RANTS FOR SOCIAL MEDIA - The 5the book b



A Rant on "Rants" 

by Angelo Moscarello, March 2021

In Christian Ortega's newest collection, you will find the mask of social media lifted, revealing a mysterious play of time and space underneath, where life and art become interchangeable in a performance that turns itself inside out. A kaleidoscopic merry-go-round. In Rants For Social Media, Ortega encompasses many angles and dimensions. This decade-long collection of social media posts made from the sights and sounds of autobiography, poetry, music, and performance, offers ways to live creatively and consciously in a predaceous technocracy. Through the book’s unobtrusive design, Ortega challenges you to look closer and discover the real person behind its pages. The early posts portray the author in a contemplative state, imbibing on cultural phenomena, then they gradually burgeon into full-throated rants that capture the life of a poet industriously engaged with the world. All the while, you see yourself in his journey: creative, frustrated, smart, angry, scared, and motivated.

In order to live a conscious and creative life all psychic barriers must be torn down. Ortega puts it simply, “Why don’t we do it in the road?” paying homage to The Beatles’ song in BEWARE OF THE POET: Ortega vs The Beatles @ YouTube {Nov 13, 2018, 1:16 PM}. Through dance he metaphorically strips away false social identity. It is a death of the ego. A search for the “creative other.” This is necessary to reach that self-effaced innerverse, a place between reality and dream state, where the pre-cosmos act of creation can be sustained. But this sojourn is conditional: create through personal truth or become lost in the ego hells of blind mediocrity and frigid inspiration.

 

In this social media culture, little effort is made to reach through an interface and touch the flesh and blood person on the other side: The Ghosting Era: Let’s share everything about us today so I can forget you ever existed tomorrow {Jun 19, 2020, 9:44 AM}. Electronic data communication promises anonymity and a risk-free relationship with others. Social media thrives in a platform of self-alienation, exploiting and perpetuating xenophobia, while you risk an atomized cloistered home life, with the outside world defined by your own “echo chamber" INDIFFERENCE ANYWHERE IS COMPLICITY EVERYWHERE {Feb 24, 2019, 12:15 PM}. Interpersonal skills are soon displaced by a technological acumen. In social media you exist only as an IP number, and possibly not at all: I can’t stand how the internet is now historical record when it’s missing years of data I personally lived through {Feb 16, 2020, 9:15 AM}.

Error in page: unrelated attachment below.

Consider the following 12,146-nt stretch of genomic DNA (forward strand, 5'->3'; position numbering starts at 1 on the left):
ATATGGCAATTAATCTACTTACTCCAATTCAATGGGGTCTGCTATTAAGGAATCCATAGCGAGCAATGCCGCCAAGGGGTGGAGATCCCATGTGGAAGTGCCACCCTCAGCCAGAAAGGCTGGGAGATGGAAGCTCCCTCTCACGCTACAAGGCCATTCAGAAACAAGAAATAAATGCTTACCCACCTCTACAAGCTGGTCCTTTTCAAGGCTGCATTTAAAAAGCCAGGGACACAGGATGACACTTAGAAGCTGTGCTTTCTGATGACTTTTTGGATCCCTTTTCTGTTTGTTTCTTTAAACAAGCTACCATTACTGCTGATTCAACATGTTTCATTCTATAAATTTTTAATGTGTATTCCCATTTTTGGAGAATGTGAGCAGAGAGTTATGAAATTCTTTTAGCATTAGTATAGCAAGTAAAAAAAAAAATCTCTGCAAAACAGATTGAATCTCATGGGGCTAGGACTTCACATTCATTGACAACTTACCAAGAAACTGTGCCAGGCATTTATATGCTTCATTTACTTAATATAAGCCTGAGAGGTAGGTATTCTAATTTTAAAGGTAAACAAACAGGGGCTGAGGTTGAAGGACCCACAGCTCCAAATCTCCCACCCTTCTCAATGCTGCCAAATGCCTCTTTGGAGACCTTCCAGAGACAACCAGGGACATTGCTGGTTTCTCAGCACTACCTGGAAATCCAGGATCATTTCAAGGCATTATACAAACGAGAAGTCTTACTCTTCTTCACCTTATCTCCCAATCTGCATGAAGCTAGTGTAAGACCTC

The timestamp beneath each of Rants’ posts beguiles you into believing you are situated in that moment. But that fraction of time has long passed (if it ever existed). Social media manufactures false reality. The person on the other side of the interface is neither present in the time nor the space assumed. The transmission of data appears immediate, but is actually delayed by fractions of seconds in reaching the other party. Whether text, voice, or video, you’re seeing no better than a facsimile of the other person. You may think you’re messaging your favorite politician or celebrity, but odds are the person responding is a paid staff member. This especially comes to light when someone gets “cancelled” for embarrassing or controversial statements, blaming a subordinate, thus injecting uncertainty into the technological paradise. 

Ortega’s blocks of text contain references to many things, as all social media posts do; when reading any one of Rants’ posts, its references lead you to other references, and those to others, ad infinitum. Everything exists as a reference to something else. You only have to follow one of Ortega’s posts to enter a universe of critiques, lamentations, bursts of anger, or psychosexual fulminations. The illusion is that what is seen or read is the totality of its being. This can be extended to a living person. A human being is made from more material than what appears on the surface. Message, messenger, and the messaged hold a universe of meaning. We are made of stars {Apr 20, 2019, 11:28 PM}.